The 20th century: one to forget

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Welcome to what is perhaps the most enormous undertaking ever initiated by a single newspaper column.

Because beginning today in this space is a 4,546-part survey of the 20th century.

This century, whose end we are now approaching, has been called the century of the common man, even though the common man has never been allowed to take charge anywhere, with the possible exception of John Major.

It has been called the century of the motor car, even though motor cars are killing our planet, as well as a good many common men.

It has been called the century of progress, even though it started up with people thirsty for education and ended up with people flocking to buy scratchcards.

It has been called the century of enlightenment, even though it started with Einstein telling us about relativity and ended up with everyone believing what a bog-standard Irish priest from Dungarvan had to tell us about sex.

It has been called the century of instant communication, even though the person at the other end always seems to be engaged, or on the other line, or in a meeting.

But here is Vassily Borzov, who was born in 1891 and who thus remembers the last century well.

"Yes. I remember the 1890s very well. It was the only decade we had when I was a boy. I had no idea what the new century would bring. But my great- grandmother, who was born in 1795, and therefore could remember the 18th century, she said to me, `Mark my words, when you are very old people will come asking you what life was like 100 years ago, so make sure you remember.'

"And I said, `What was life like 100 years ago, great-grandmama?', and she said, `Bloody awful, just like it is now. And according to my great- uncle, who was born in 1692, it always was.' "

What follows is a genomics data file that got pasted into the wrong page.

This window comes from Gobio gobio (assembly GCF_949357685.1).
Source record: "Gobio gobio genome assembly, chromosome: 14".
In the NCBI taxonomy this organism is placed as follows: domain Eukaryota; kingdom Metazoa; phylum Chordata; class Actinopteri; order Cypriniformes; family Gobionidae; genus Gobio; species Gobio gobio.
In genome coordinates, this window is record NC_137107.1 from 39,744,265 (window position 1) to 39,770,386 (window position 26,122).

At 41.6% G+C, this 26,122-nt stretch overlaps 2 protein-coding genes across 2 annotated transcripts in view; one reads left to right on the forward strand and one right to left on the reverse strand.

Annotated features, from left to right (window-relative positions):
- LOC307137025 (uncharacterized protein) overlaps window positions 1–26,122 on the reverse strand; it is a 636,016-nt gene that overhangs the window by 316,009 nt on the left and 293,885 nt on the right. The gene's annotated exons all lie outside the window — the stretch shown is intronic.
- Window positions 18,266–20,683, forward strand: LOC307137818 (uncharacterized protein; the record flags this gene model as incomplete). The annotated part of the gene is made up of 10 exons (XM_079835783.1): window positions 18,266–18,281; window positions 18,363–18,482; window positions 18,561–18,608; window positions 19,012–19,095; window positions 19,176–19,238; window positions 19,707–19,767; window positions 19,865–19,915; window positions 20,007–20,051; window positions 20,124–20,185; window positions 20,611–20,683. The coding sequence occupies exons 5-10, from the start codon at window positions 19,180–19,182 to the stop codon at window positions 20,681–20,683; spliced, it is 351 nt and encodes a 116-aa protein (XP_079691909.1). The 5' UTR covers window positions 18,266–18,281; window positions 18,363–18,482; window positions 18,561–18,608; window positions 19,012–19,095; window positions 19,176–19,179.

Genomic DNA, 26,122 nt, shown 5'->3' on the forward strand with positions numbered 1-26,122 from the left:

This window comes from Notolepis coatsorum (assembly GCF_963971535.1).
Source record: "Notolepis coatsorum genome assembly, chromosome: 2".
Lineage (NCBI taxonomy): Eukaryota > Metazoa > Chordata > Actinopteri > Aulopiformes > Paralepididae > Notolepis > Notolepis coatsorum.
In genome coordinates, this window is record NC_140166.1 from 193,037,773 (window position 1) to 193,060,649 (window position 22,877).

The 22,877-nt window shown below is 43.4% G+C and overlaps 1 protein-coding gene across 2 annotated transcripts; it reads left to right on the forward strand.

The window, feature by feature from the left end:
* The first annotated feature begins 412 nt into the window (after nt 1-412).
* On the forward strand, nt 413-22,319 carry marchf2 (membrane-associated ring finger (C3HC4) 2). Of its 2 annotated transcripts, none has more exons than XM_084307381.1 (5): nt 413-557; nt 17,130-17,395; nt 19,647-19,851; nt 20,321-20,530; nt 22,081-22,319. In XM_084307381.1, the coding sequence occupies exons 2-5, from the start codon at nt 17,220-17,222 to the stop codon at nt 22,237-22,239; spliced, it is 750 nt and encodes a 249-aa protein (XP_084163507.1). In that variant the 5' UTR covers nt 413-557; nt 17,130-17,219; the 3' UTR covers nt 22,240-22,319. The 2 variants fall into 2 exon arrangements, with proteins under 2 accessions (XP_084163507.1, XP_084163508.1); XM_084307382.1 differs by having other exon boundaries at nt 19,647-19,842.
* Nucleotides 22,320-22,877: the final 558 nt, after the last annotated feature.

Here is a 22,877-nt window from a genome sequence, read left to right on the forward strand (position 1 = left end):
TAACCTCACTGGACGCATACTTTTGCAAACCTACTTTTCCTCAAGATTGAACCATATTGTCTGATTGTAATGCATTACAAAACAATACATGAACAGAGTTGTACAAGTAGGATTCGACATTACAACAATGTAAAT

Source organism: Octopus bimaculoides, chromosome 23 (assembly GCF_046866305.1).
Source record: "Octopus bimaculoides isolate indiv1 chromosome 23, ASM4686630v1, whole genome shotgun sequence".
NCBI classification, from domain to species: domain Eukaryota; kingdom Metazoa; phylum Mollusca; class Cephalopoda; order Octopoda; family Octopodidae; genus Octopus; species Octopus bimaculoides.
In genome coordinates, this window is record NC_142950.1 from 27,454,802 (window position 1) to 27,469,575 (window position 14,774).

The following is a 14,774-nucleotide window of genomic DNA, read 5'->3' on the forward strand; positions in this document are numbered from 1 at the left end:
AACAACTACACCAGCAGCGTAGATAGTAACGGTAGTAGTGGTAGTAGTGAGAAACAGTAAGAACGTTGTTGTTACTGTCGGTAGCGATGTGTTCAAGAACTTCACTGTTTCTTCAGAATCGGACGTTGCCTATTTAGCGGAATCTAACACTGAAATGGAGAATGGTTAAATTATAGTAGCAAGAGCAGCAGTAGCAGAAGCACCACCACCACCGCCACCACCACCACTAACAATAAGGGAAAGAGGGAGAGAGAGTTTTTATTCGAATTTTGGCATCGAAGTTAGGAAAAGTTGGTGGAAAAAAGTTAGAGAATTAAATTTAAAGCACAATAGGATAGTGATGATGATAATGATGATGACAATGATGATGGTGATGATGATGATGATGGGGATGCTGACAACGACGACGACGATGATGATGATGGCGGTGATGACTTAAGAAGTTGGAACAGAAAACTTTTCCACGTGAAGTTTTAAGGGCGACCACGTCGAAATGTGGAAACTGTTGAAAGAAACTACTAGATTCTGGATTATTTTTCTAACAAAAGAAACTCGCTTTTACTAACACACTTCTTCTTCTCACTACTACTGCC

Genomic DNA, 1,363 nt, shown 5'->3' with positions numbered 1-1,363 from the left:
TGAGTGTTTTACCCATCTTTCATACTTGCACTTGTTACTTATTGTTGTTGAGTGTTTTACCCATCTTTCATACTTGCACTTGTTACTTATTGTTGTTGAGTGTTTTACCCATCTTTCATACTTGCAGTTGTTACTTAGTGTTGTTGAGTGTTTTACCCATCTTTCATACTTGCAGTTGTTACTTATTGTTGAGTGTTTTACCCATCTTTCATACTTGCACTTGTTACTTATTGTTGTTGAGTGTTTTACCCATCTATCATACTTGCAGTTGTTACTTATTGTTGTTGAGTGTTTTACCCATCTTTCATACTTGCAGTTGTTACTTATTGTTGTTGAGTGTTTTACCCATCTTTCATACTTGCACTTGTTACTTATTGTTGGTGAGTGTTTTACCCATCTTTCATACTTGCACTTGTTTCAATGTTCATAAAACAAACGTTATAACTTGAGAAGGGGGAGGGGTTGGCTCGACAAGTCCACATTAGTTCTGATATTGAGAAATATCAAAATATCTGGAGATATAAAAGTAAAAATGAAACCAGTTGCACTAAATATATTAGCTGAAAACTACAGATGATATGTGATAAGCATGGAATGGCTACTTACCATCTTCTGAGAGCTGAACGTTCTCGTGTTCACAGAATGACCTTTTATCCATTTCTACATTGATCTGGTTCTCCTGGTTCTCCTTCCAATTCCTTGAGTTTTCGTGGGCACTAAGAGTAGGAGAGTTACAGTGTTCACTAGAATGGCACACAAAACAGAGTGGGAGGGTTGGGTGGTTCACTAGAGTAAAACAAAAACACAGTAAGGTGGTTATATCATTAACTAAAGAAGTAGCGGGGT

Vassily Borzov. We'll be hearing more from him later.

Now Professor Lionel Tweed, lecturer in 20th-century studies at Taunton Deane University.

"Thank you. Of course, Taunton Deane is not a real university, it's just a jumped up polytechnic. Actually, it's not even that, it's just a jumped up motorway service area. But in many ways, this is what the 20th century has been about. Education. Teaching. More and more people have been taught in more and more places of learning. Result? Greater ignorance than ever before and the rise of Rupert Murdoch. We are a more literate nation than we ever have been, and the Sun is the best-selling newspaper in Britain. What does this tell us? That you don't make someone clever by educating him. Sorry, what was the question again?"

The question was this. Since we have started a massive 4,546-part series on the progress of the 20th century, we are going to need all the material we can find, so can you say something on the subject starting now, without deviation, hesitation, repetition or using lots of long words that our readers wouldn't understand?

"Certainly. Well, I think the thing that strikes you most about the 20th century is the way that although everything was supposedly recorded for posterity, the opposite is possibly true. The Archduke's nephew was shot in Sarajevo, thus starting the Great War. Where is the film of it happening? The Japanese bomb Pearl Harbour, Hitler invades Poland. Have we got this on film? I think not. When you look back through our supposedly wonderfully documented century, all you can find on film is a blurry picture of Emily Davison throwing herself at the King's horse and Kennedy's wobbly assassination. It's not much to show. No wonder they have to resort to very old people who remember 1900 and not much else."

Here's Vassily Borzov again.

"Hello. I was born in 1891, or have I said that already? Actually, all I can remember about those days was my great-grandmother telling me how much worse it was in her day. `I tell you something, Vassily,' she told me often, `until you have been invaded by the French you have no idea how terrible life can be. I remember in 1812 Napoleon's army coming by on their way to Moscow.'

" `Did they rape and pillage?', I asked her. `I don't remember about that,' she said, `but I do remember that they were incredibly arrogant, and would only speak French to you. Not one of them had made the effort to learn Russian.' "

Part 2 of our 4,546-part series entitled `The Century Now Ending' will appear on Monday and will feature a startling interview with the 103-year- old Starr sisters, who double-dated the Wright Brothers nearly 100 years ago, but said it wasn't much of an evening out as all they talked about was sparking plugs and oil filters.